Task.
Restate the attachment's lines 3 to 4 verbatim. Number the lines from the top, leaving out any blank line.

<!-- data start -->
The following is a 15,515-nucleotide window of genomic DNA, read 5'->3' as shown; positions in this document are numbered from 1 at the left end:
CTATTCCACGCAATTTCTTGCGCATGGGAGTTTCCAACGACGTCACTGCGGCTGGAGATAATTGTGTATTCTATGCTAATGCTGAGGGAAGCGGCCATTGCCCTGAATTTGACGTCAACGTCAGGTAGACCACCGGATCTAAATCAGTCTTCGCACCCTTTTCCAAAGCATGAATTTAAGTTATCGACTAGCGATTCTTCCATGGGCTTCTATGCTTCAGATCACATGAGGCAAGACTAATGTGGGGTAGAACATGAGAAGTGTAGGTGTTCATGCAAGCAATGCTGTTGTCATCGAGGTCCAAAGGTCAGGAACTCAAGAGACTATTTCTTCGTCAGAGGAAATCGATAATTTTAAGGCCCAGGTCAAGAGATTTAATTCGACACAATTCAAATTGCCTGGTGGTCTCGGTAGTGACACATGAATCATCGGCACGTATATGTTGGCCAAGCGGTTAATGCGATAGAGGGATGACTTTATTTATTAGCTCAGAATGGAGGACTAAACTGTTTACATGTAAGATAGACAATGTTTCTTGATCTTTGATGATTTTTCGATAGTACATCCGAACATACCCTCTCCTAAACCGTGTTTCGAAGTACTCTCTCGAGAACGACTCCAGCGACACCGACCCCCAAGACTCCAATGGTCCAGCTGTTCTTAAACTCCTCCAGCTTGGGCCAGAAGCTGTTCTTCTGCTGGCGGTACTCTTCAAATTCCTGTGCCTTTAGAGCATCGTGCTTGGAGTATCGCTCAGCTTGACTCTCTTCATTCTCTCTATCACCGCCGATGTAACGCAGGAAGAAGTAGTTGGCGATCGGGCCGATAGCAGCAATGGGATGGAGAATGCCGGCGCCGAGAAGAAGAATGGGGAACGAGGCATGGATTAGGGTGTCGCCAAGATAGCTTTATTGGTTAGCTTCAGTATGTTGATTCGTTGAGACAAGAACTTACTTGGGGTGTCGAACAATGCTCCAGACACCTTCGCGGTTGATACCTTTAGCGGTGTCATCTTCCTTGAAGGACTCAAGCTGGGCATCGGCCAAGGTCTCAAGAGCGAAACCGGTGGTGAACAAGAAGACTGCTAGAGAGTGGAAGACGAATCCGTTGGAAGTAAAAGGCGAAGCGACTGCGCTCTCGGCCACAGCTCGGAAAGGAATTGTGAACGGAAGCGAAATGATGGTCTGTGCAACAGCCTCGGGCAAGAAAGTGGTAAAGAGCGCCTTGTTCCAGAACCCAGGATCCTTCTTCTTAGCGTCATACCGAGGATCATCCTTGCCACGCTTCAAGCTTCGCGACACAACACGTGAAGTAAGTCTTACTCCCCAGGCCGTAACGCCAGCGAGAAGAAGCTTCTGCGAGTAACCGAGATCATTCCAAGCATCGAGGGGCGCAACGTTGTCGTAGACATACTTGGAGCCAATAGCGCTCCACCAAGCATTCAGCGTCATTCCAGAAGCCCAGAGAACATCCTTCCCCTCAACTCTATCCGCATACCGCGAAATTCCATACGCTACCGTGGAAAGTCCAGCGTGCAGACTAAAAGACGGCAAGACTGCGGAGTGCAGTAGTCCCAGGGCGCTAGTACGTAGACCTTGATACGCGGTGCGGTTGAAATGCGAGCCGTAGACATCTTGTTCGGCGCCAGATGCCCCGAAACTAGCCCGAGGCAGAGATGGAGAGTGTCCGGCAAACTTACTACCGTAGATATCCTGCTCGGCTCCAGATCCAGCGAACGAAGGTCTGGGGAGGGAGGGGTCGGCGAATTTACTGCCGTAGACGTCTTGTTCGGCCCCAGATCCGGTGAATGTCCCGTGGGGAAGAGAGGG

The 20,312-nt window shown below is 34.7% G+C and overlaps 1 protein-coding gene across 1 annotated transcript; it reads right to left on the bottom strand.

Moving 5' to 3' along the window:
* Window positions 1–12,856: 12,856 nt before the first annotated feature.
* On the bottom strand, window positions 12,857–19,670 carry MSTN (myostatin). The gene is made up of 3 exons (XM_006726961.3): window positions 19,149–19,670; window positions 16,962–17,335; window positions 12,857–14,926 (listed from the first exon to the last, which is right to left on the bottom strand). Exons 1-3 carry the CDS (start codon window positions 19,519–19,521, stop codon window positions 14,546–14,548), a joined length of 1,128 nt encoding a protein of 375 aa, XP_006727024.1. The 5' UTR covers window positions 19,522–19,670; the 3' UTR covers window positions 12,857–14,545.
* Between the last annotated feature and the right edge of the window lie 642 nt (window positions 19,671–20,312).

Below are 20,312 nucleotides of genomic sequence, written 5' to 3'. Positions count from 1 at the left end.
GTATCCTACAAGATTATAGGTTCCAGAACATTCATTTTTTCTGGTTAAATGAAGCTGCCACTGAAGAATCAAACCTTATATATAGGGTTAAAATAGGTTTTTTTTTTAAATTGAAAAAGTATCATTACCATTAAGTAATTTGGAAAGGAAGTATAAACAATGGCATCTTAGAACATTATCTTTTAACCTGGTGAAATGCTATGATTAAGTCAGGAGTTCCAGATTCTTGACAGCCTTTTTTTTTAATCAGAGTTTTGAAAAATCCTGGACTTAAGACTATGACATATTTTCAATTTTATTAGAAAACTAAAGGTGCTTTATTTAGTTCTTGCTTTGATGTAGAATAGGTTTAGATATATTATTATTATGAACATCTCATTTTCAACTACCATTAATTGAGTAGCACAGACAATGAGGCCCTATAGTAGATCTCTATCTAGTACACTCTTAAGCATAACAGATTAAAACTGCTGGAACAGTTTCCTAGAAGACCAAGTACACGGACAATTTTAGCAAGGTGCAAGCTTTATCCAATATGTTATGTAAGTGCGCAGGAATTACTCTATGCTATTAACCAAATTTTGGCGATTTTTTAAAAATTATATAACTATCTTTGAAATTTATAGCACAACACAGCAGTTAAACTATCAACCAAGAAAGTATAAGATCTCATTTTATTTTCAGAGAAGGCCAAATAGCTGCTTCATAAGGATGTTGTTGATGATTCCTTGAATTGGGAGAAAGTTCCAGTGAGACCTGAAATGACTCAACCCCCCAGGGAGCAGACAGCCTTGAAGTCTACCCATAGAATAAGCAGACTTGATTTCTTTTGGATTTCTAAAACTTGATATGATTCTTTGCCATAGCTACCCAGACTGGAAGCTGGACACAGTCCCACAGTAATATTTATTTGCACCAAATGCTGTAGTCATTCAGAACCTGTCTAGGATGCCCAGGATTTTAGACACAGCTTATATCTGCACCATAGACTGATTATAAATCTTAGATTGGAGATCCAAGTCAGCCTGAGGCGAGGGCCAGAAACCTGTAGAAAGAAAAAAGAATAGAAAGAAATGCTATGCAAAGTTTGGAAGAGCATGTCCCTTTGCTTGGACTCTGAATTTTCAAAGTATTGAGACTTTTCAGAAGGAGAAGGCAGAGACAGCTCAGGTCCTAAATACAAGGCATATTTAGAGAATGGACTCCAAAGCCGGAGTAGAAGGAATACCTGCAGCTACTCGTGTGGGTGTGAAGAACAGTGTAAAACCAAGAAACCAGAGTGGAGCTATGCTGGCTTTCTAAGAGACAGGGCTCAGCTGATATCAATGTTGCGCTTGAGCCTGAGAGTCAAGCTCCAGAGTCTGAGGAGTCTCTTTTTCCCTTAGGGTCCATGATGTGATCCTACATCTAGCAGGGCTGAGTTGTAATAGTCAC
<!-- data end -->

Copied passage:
The 20,312-nt window shown below is 34.7% G+C and overlaps 1 protein-coding gene across 1 annotated transcript; it reads right to left on the bottom strand.

Moving 5' to 3' along the window: